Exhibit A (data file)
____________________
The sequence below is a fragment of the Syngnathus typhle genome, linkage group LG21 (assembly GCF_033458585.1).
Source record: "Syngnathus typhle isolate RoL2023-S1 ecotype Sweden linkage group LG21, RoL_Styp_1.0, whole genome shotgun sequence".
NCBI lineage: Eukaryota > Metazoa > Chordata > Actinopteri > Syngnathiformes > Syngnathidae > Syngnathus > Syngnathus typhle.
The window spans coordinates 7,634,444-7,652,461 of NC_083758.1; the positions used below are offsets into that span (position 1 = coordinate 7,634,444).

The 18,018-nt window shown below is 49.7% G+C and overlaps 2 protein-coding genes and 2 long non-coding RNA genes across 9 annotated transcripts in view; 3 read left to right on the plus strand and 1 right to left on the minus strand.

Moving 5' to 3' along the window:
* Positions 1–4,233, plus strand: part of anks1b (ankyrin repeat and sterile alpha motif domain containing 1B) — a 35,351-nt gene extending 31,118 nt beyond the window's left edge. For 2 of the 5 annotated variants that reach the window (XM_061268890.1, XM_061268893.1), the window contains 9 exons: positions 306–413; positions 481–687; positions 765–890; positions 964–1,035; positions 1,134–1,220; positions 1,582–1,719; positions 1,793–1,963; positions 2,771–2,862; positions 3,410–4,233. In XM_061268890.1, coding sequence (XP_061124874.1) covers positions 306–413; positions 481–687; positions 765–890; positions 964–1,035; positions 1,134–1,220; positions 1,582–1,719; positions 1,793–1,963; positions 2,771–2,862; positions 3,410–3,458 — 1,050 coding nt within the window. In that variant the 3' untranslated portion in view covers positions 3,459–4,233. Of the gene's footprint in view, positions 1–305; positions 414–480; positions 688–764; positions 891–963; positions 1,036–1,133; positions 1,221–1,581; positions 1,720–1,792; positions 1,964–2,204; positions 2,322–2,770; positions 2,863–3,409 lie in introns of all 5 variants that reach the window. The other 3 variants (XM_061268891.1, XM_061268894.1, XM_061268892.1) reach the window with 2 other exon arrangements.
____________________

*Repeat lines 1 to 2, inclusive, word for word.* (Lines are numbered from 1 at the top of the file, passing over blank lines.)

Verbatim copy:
The sequence below is a fragment of the Syngnathus typhle genome, linkage group LG21 (assembly GCF_033458585.1).
Source record: "Syngnathus typhle isolate RoL2023-S1 ecotype Sweden linkage group LG21, RoL_Styp_1.0, whole genome shotgun sequence".